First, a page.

AMC Entertainment Shares Tank After Unveiling $110M Plan

Meme-stock darling AMC Entertainment took a nosedive on Thursday after the world’s largest cinema chain announced plans to raise $110 million in new capital and proposed a reverse stock split.

AMC shares plunged nearly 15% in morning trade as the stock hit a fresh 52-week low of $4.11. It closed at $4.91, down 7.4%.

The steep decline came after the company announced it would raise new equity by selling units of APE — a form of preferred stock, referring to the nickname “Apes” adopted by meme-stock investors — to Antara Capital at a weighted average price to procure from 66 cents per share.

Antara, a current holder of AMC debt, will also swap $100 million of debt for approximately 91 million APE units, which would reduce AMC’s annual interest expense by approximately $10 million.

AMC CEO Adam Aron also announced that the Company intends to hold a meeting of APE and AMC shareholders to vote on the conversion of APE units into AMC shares, proposing a reverse split at a ratio of 1: 10 before.

“Given the consistent trading discount we routinely see in the price of APE units relative to AMC common stock, we believe it is in our shareholders’ best interests to simplify our capital structure,” said Aron.

Managing Director Adam Aaron
CEO Adam Aron said the plan to raise $110 million “is in the best interest of our shareholders so we can simplify our capital structure.”

The cinema giant has been working to reduce its high debt burden, which had grown after its doors closed in the early days of the pandemic. It’s also about stock dilution and a film release schedule that’s short on blockbusters.

Last month, AMC reported a quarterly loss of $226.9 million despite reporting higher revenue compared to the year-ago period, weighed down by higher operating expenses.

In the third quarter, $179 million in cash was burned as it focused on upgrading cinema screens and adding more Imax and Dolby Cinema screens to its portfolio.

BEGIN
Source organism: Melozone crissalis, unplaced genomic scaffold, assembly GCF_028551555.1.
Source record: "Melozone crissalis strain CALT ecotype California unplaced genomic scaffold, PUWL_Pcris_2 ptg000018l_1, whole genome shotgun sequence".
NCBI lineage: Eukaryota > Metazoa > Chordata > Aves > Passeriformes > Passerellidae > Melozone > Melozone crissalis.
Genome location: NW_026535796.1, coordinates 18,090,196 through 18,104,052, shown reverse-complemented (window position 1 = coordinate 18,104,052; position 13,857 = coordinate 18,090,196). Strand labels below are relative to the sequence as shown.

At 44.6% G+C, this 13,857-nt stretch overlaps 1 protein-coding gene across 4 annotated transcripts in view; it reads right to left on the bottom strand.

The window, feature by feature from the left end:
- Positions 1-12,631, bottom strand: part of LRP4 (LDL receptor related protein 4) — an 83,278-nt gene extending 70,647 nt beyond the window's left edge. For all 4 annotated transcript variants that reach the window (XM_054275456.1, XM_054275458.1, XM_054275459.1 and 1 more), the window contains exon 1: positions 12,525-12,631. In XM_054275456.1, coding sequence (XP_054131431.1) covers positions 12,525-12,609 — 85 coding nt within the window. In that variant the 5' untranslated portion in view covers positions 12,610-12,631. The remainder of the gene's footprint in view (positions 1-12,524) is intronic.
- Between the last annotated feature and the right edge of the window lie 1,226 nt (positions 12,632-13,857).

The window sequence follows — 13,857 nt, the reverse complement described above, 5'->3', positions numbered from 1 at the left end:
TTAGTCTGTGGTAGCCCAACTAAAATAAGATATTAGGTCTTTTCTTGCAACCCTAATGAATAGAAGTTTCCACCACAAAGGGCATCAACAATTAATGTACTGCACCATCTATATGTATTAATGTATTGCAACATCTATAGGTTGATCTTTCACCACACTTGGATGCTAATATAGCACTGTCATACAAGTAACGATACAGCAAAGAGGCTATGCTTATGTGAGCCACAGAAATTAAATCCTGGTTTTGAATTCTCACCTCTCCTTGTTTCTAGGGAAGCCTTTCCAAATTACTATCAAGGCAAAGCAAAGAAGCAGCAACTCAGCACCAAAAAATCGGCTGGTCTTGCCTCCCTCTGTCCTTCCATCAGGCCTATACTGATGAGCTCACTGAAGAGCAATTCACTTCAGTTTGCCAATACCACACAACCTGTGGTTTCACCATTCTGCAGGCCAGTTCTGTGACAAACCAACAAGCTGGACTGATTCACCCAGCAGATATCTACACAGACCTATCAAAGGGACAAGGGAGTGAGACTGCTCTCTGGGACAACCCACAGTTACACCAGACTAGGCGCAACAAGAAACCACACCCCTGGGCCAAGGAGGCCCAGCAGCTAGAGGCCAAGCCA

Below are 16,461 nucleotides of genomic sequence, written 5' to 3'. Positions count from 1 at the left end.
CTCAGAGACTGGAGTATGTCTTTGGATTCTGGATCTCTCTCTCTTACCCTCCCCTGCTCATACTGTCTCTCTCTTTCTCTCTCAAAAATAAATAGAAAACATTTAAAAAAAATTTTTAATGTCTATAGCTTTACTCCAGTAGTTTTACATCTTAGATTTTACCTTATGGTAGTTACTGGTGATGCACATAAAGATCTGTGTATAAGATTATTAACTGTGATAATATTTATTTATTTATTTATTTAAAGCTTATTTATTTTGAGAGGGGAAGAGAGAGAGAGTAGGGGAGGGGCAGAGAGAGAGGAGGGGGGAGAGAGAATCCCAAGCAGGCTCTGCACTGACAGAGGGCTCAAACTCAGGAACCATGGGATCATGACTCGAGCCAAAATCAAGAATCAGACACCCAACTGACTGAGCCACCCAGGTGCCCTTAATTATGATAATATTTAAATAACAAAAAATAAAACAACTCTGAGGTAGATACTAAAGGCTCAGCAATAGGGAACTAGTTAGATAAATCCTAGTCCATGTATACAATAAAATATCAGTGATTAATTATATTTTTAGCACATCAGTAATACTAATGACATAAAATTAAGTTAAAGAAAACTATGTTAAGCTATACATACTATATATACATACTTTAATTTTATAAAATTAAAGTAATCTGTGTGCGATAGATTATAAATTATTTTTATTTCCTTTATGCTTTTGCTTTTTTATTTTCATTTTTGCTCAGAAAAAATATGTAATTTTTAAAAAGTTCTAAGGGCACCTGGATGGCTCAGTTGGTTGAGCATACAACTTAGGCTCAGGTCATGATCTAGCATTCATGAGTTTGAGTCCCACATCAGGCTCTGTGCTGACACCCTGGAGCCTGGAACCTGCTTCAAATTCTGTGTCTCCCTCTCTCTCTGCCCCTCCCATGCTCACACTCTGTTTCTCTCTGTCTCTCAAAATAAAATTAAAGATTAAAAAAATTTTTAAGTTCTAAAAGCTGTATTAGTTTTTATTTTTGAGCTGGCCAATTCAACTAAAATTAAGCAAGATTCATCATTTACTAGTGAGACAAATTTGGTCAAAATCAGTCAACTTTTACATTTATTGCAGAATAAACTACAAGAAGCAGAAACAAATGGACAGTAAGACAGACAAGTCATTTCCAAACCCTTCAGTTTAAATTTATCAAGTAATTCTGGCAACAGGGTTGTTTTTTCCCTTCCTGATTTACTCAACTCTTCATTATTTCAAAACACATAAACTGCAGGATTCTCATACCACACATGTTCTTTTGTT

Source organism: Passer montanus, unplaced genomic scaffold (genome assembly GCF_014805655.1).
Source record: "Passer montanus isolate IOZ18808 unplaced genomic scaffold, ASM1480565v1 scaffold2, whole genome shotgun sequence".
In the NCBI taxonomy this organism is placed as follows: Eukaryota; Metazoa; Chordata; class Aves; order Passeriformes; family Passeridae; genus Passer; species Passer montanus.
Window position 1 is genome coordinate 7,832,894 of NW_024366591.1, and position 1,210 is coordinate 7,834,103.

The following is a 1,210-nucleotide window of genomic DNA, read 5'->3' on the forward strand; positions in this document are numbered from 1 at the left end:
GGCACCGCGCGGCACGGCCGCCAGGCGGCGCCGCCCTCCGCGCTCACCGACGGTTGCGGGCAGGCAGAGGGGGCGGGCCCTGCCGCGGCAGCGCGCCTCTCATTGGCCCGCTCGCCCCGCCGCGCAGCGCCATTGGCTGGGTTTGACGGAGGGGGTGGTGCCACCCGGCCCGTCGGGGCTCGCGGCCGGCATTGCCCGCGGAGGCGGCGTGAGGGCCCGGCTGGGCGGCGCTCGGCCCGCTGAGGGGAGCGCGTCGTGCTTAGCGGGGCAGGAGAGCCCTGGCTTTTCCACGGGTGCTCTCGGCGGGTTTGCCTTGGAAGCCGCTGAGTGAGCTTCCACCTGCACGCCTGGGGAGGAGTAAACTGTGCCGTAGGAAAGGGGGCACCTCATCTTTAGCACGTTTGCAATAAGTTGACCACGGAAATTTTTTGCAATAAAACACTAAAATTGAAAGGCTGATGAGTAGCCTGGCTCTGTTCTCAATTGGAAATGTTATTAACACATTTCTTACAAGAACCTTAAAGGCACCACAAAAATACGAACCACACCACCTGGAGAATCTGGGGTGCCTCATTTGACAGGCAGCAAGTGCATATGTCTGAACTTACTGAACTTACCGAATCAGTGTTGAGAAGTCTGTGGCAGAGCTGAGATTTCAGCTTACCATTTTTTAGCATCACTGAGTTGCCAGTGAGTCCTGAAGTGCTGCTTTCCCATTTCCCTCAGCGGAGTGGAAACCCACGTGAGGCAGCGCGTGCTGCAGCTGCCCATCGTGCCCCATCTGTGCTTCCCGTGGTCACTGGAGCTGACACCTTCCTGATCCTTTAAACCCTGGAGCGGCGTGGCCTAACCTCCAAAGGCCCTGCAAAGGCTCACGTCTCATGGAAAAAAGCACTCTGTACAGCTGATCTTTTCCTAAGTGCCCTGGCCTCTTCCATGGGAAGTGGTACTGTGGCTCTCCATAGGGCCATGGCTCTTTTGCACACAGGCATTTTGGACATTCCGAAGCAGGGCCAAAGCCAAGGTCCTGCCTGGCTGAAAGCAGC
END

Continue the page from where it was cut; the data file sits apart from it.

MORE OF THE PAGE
AMC’s proposal to raise capital and split its shares comes a day after it announced it was no longer in talks to buy theaters from rival Cineworld, which owns the Regal chain. Cineworld filed for bankruptcy earlier this year.

AMC, too, was on the brink of bankruptcy in 2021 but averted disaster after millions of small investors turned it into what they called “meme stock” — with the stock soaring to nearly $60 over the past year.

Aron has since hatched several schemes to raise more capital and reduce its debt as it invests more in improving its theaters.

In August, AMC announced APE as a special dividend for shareholders and as a means of raising capital going forward.

“They’ve taken on a lot of debt and that’s the only way they can survive,” Thomas Hayes, chairman and managing director of Great Hill Capital, told Reuters. “They’re going to have to keep raising capital to service all that debt to survive and it’s not looking too promising.”

Aron said AMC paid off about $180 million in debt in 2022.

At the end of September, AMC’s debt totaled $11.79 billion, including $5.2 billion in corporate bonds. Cash and cash equivalents were $684.6 million, down from $1.59 billion a year ago.

Headquartered in Leawood, Kansas, the company operates over 900 theaters worldwide and has a market capitalization of $2.74 billion. AMC Entertainment Shares Tank After Unveiling $110M Plan

Emma Bowman

Emma Bowman is a USTimeToday U.S. News Reporter based in London. His focus is on U.S. politics and the environment. He has covered climate change extensively, as well as healthcare and crime. Emma Bowman joined USTimeToday in 2023 from the Daily Express and previously worked for Chemist and Druggist and the Jewish Chronicle. He is a graduate of Cambridge University. Languages: English. You can get in touch with Emma Bowman by emailing

Related Articles

Back to top button